At this point I was locked in a room with two French Programmers. One of them, Jesus Martinez (yes, Jesus, it was really him, I met him, he had a beard and everything) was sitting quietly in a corner of the room. The other one, Eric Metens, could barely hide his enthusiasm for the project, and went out of his way to impress on me that they had indeed taken AITD and made it much better. Over to Eric: We've taken the AITD technique and improved on it by using real-time lightsourcing and reflection. Also, whereas most game developers use motioncapture for cut-scenes, we've used it for the whole game. But really the lightsourcing is quite spectacular, with lights going on and off and reflecting the shadows of the in-game characters.
And he's not joking either. The animation for Miette is really quite stunning, with every aspect of her character being motion-captured (right down to the pleats on her skirt!!). Eric continues: Another innovation is the use of a movie universe. AITD is quite atmospheric but Lost Children is even more so, with dark backgrounds and classical music setting the scene.
Of course, being a PC reader, you won't have to risk spending 40-odd quid on the game to find out whether it meets expectations or not, because I'm going to review it for you next month. This will obviously mean another, lengthier trip to Paris so I can... (Not on your nellie - Ed.) Oh pleeeaase.
Download The City of Lost Children
The kids are alright
If you saw The City of Lost Children at the cinema you'll know already that it was an atmospheric film from the people (who made Delicatessen. You'll also know that it's... well, odd: a dark, strange tale of a Cfamily' of clones kidnapping kids in order to steal their dreams. The city itself is almost entirely free of children (so it's probably quite a nice place to live) because so many have been stolen and taken out to the oil rig where the clones hang out. The film deals with the attempts by Miette, a girl thief, and One, an educationally subnormal circus strongman, to save One's little brother from the unpleasant clutches of the dream-stealing clones and other scientific experiments gone wrong. They're led by rank, a clone who can't dream and who's ageing faster than a Hale and Pace sketch. And even though it has children in it, it's still alright - if only because the children aren't Disney-fied. It might help if you've seen the film, because you'll at least be familiar with all the characters, but if you haven't, it doesn't really matter. The game uses many of the film's elements and more or less works around the plot. But despite the fact that Marc Caro, the film's artistic director, had a lot of influence during the making of the game, knowing what happens in the film won't help you solve any of the puzzles.
Oh, what an atmosphere...
Like the film, the game looks very good indeed. The background artwork is outstanding, and captures the feel of the film very well. The attention to detail in the animation of the polygon-based figures is also excellent - it's the only game of its type that I can remember in which figures walking up or down stairs actually fit their feet to the steps - and key points in the game are punctuated by frequent prerendered cut-scenes.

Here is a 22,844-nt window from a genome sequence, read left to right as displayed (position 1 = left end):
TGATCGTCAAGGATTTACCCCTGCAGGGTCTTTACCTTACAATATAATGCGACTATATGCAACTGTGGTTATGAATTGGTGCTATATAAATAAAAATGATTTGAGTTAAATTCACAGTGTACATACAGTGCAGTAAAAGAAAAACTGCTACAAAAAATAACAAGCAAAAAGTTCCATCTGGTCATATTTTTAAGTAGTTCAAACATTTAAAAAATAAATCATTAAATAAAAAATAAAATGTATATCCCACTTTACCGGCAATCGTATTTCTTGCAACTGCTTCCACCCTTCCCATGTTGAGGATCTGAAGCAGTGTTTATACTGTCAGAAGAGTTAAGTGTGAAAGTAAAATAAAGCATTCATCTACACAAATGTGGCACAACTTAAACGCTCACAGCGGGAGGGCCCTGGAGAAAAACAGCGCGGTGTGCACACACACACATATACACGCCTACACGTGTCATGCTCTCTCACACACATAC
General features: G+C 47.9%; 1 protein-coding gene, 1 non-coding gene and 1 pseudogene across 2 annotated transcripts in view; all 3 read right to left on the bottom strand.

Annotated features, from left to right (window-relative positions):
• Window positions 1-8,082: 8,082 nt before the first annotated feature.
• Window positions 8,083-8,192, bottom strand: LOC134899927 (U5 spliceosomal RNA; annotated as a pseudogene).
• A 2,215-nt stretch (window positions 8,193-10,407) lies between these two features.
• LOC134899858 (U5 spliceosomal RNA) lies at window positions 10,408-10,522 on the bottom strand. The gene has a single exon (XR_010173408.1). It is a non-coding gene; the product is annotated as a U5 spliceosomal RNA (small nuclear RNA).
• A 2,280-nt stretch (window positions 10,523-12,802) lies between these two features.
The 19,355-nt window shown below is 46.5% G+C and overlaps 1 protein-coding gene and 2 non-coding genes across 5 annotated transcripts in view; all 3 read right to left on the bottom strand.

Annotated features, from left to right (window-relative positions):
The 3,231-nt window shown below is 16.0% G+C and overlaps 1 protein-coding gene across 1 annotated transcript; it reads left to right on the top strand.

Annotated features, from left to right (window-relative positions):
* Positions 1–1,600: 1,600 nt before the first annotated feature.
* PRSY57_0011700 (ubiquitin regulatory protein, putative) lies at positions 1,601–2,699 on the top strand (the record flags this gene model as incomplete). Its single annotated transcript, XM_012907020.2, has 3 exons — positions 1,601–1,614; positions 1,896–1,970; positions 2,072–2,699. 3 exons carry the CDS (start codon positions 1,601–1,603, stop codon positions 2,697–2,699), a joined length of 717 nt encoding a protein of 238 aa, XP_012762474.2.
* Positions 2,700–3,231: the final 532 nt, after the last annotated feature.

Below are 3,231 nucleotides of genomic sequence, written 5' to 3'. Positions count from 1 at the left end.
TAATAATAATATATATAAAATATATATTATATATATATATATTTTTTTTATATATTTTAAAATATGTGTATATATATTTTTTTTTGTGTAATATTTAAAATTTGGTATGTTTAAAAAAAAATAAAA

As soon as you play it you'll think four words: CAlone', CIn', CThe' and CDark'. Make that seven words, and add COnly', CBetter' and CLooking'. Like AITD and its successors, it's a third-person viewed adventure, with frequent camera angle changes to frame the action. Unlike any of the AITD series, you can also change the camera angles yourself at times, by pressing the spacebar when the camera icon flashes at the top right of the screen. And also unlike AITD, it's more lush than a room full of alcoholics.
As you'd expect, the AITD approach means that gameplay consists largely of exploring areas, talking to other characters and trying to find objects to pick up to use somewhere else later on. In other words, there's a lot of hard thinking involved. There's still the usual problem of games of this sort: trying to do something, knowing it can be done, but not being in exactly the right place on screen for it to work. You'll tire of hearing Miette say I don't think I can manage it and I can't do anything.
On the other hand, without the combat and sudden unexpected deaths associated with the aforementioned games, it's more forgiving, and a lot less frustrating. About the only enforced game-loading that occurs is if you get chucked into the cellar as punishment more than three times, because the game then ends. But since this only happens if you hang about in the orphanage schoolroom too long, it's not worth worrying about. The other element that adds to the game's charm is that there often seem to be alternative solutions to the problems that face you. So if you're patient and like exploration and object collection, and if you've always liked Alone In The Darktype games, but been put off by the irksome combat and constant dying, this could be the ideal game for you.
You control Miette, the 12 year old orphan. In the film there are disturbing, not to say suggestive, undertones to her interest in, and relationship with, the strongman One. If you've only seen it in the (inexplicably) dubbed English version which came out on video, you won't know this, as her voice seemed to be performed by a reject from the Children's Film Foundation, and had all the inflexion of Stephen Hawking's voice synthesiser with CKiddiwink Mode' switched to the max.